Archbishop Viganò on how the Satanic New World Order, Globalism and Freemasonry are destined to fail (3)

Satan the illusionist

Let us not, therefore, judge the apparent “happy living of those who are evil” of Psalm 36 as a sign of inevitable defeat: this impressive deployment of forces, this scenography that seems  so realistic, this impressive choreography, all constitutes the only resource from which the great liar can draw – illusion – and the only way to induce us to believe that he is powerful and invincible. He is a great magician, this is certain: but as such he can amaze us as an illusionist, deceive us with his tricks, which, once they are off the stage and seen in the light of day reveal their pathetic inconsistency.

The trick of pulling a rabbit out of a hat or the spectacle of a woman sawed in two only work as long as the audience remains at a distance, letting itself be deceived by the dim lighting and theatrical gestures of the magician – and so it is also with the mantras of respect for the environment, the health of citizens, and universal brotherhood. On the other hand, who among the spectators at a “magic” show or someone who lingers on the subway to watch a performer play the game of the three little cups would think that the “tricks” are real? Who would give credit to a Doctor Dulcamara who proposes, as in Donizetti’s work, a drug that is “a cure for toothaches, an admirable liquor, and a powerful destroyer of mice and bedbugs?” (Felice Romani, L’elisir d’amore, scene V, Dulcamara).

Fiction – or, more precisely, a fraudulent sale, because that is what it is – is the mark of Satan’s trade. Comprate il mio specifico, per poco ve lo do – Buy my item; I’ll give it you for a little money. This trickster dealer – and along with him all his servants, who are no less busy selling their concoctions – reminds us of certain  characters  who  until  some  time  ago,  in the parking lots of the motorway restaurants, offered the unwary a video recorder for a few euros, which then turned out to be a casing weighed down by a brick; or those who, in exchange  for a  sum  for  the processing of  the notarization, promise in an email to give the reader the inheritance of an African millionaire who has just passed away.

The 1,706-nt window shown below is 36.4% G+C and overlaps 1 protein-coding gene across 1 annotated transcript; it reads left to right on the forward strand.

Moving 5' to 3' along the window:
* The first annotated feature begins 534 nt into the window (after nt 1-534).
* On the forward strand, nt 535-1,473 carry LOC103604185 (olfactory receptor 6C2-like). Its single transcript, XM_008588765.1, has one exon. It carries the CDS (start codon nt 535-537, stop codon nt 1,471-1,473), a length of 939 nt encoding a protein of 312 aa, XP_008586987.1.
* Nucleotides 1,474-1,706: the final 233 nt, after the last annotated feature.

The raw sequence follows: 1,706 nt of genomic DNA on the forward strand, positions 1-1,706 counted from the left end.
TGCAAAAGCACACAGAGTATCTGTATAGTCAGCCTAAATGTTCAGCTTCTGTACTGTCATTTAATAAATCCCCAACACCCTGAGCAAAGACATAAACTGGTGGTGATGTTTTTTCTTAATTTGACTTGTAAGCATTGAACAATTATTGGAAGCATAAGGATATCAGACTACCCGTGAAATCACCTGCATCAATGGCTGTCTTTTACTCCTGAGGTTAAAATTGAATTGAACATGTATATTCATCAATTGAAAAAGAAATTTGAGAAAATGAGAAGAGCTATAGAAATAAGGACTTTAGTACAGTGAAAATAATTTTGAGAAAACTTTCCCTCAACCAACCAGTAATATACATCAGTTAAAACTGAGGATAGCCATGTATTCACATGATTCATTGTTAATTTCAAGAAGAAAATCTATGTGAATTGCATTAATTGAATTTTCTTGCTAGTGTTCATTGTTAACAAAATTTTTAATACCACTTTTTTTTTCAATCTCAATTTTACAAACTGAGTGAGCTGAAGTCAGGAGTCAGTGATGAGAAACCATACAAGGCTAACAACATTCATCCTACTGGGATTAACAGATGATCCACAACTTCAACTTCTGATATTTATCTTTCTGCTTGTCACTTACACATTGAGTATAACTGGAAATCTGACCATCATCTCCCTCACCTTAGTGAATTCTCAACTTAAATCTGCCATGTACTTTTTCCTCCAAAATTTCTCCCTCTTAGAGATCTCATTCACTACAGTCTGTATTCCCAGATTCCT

But if we all know perfectly well that behind these high‐sounding promises there is only a fraud against us, why are there still those who believe in  them? Wasn’t the efficacy of the  experimental mRNA serum mass inoculation equally patently false? Isn’t the narrative about the energy crisis, achieved by imposing sanctions on Europe’s largest exporter of natural gas equally ridiculous? Is not environmental fraud grotesquely unfounded? Yet, looking around, it  seems that many, many people are more than willing to believe the lies of these Dulcamaras, these fairground hucksters who from the World Economic Forum or the Bill & Melinda Gates Foundation, the European Union or the World Health Organization, extol the virtues of their miraculous filters: universal income, abolition of poverty, the defeat of disease, and global

peace. Only to discover that we must pay that universal income by going into debt and giving up private property, that their “abolition of poverty” leads to the  misery of individuals and nations, that Big Pharma wants us to be chronically in need of medical care, and that the peace of the New World Order means perpetual war.”

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